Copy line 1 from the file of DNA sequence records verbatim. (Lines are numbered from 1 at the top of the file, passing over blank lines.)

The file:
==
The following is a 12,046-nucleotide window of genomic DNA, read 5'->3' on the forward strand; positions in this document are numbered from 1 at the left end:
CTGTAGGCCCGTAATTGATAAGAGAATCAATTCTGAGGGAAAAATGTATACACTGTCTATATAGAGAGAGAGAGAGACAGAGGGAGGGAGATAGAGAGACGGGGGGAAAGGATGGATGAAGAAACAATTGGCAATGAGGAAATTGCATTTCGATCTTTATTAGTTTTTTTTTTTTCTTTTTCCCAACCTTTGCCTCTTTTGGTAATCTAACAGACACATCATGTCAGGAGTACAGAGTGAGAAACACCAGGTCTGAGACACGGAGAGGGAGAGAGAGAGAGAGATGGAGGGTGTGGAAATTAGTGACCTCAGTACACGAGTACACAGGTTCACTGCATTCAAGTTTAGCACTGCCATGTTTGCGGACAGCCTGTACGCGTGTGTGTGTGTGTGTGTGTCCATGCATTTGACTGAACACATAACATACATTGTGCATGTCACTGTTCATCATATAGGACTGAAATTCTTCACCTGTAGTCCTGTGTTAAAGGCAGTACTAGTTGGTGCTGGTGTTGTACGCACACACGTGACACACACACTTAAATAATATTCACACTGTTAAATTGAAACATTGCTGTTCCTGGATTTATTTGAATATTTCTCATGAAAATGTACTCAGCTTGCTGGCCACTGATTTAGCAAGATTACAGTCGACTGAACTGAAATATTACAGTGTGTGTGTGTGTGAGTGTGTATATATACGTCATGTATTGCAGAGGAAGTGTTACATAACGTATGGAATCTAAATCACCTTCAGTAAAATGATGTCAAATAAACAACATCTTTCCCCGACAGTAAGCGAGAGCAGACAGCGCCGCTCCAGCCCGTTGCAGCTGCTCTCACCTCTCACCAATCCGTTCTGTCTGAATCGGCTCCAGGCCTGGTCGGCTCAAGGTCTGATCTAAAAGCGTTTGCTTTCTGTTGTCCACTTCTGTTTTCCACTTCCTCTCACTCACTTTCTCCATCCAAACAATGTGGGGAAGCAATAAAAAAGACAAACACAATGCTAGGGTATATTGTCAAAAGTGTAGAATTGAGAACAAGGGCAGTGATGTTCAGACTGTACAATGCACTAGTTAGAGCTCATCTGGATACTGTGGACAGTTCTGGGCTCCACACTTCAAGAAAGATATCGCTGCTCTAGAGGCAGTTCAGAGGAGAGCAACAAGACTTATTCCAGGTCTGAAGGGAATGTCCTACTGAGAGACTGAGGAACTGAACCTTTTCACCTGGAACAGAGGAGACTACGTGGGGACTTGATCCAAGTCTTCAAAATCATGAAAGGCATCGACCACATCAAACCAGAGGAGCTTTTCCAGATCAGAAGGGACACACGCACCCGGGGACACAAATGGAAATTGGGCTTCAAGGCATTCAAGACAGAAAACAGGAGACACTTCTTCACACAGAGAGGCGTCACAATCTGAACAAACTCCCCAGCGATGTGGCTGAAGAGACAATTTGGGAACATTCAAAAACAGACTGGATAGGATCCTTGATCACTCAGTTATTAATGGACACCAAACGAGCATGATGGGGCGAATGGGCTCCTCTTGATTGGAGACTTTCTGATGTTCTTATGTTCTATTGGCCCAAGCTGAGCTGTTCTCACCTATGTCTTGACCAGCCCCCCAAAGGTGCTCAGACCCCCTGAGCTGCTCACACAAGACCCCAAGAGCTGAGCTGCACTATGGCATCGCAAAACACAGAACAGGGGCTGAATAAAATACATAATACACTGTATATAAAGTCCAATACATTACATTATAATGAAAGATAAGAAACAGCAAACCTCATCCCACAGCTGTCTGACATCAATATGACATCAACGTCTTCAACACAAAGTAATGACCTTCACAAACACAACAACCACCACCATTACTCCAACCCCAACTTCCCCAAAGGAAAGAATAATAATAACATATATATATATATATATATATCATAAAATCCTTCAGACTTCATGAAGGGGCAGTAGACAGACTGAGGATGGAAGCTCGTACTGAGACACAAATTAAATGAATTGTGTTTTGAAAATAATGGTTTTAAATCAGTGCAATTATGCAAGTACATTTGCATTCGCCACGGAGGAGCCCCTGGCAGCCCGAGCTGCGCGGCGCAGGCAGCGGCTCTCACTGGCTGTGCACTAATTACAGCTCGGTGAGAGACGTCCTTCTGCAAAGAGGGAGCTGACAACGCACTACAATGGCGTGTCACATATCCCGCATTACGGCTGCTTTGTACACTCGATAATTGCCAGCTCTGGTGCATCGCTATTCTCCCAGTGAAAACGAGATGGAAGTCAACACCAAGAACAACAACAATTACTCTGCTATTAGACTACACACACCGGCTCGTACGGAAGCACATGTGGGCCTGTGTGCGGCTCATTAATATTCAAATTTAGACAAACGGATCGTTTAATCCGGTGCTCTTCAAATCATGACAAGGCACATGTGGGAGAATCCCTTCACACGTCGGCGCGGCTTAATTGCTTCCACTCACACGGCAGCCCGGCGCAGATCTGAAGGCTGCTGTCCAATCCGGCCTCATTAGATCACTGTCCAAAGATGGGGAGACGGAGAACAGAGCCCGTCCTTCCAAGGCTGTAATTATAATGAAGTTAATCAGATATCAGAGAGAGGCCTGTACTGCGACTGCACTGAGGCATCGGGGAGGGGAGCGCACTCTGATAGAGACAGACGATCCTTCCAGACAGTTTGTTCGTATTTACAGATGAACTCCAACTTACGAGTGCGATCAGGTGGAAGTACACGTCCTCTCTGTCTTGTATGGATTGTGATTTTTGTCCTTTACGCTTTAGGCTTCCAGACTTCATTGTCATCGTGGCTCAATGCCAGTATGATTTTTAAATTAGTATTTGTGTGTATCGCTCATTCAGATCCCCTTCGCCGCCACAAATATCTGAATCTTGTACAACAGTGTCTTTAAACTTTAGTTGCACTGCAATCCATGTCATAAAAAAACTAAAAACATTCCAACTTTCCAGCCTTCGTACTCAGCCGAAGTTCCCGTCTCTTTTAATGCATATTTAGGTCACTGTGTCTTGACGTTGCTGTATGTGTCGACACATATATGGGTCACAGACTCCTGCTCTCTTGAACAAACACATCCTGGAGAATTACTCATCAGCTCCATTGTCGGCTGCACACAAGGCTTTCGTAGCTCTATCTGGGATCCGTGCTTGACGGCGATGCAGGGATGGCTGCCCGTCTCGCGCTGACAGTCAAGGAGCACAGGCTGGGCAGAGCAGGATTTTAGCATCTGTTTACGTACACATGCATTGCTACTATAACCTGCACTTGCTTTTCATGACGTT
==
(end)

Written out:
The following is a 12,046-nucleotide window of genomic DNA, read 5'->3' on the forward strand; positions in this document are numbered from 1 at the left end: